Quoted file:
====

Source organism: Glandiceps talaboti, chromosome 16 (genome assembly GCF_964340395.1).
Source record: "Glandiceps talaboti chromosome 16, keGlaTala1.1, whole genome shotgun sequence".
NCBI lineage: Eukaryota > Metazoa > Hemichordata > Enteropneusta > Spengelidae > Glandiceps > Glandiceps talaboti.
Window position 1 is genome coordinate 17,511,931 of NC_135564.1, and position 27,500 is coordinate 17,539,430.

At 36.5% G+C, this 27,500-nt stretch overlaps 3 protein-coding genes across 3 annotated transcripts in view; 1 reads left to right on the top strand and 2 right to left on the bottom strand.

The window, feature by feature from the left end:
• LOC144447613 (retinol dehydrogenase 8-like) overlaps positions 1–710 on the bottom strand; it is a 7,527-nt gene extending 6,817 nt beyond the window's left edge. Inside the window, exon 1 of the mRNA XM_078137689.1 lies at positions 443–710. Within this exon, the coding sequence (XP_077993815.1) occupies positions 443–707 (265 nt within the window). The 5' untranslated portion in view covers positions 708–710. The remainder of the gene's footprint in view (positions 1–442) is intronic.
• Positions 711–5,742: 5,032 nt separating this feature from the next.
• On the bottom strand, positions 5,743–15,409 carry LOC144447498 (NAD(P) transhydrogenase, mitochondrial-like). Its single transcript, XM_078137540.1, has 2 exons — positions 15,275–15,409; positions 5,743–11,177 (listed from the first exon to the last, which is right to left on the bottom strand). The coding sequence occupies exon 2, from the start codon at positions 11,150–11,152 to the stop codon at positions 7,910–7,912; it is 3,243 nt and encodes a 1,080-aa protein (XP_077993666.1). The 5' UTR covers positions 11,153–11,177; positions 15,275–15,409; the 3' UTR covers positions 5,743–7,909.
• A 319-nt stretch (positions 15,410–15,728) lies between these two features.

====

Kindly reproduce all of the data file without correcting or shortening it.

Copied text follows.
Source organism: Glandiceps talaboti, chromosome 16 (genome assembly GCF_964340395.1).
Source record: "Glandiceps talaboti chromosome 16, keGlaTala1.1, whole genome shotgun sequence".
NCBI lineage: Eukaryota > Metazoa > Hemichordata > Enteropneusta > Spengelidae > Glandiceps > Glandiceps talaboti.
Window position 1 is genome coordinate 17,511,931 of NC_135564.1, and position 27,500 is coordinate 17,539,430.

At 36.5% G+C, this 27,500-nt stretch overlaps 3 protein-coding genes across 3 annotated transcripts in view; 1 reads left to right on the top strand and 2 right to left on the bottom strand.

The window, feature by feature from the left end:
• LOC144447613 (retinol dehydrogenase 8-like) overlaps positions 1–710 on the bottom strand; it is a 7,527-nt gene extending 6,817 nt beyond the window's left edge. Inside the window, exon 1 of the mRNA XM_078137689.1 lies at positions 443–710. Within this exon, the coding sequence (XP_077993815.1) occupies positions 443–707 (265 nt within the window). The 5' untranslated portion in view covers positions 708–710. The remainder of the gene's footprint in view (positions 1–442) is intronic.
• Positions 711–5,742: 5,032 nt separating this feature from the next.
• On the bottom strand, positions 5,743–15,409 carry LOC144447498 (NAD(P) transhydrogenase, mitochondrial-like). Its single transcript, XM_078137540.1, has 2 exons — positions 15,275–15,409; positions 5,743–11,177 (listed from the first exon to the last, which is right to left on the bottom strand). The coding sequence occupies exon 2, from the start codon at positions 11,150–11,152 to the stop codon at positions 7,910–7,912; it is 3,243 nt and encodes a 1,080-aa protein (XP_077993666.1). The 5' UTR covers positions 11,153–11,177; positions 15,275–15,409; the 3' UTR covers positions 5,743–7,909.
• A 319-nt stretch (positions 15,410–15,728) lies between these two features.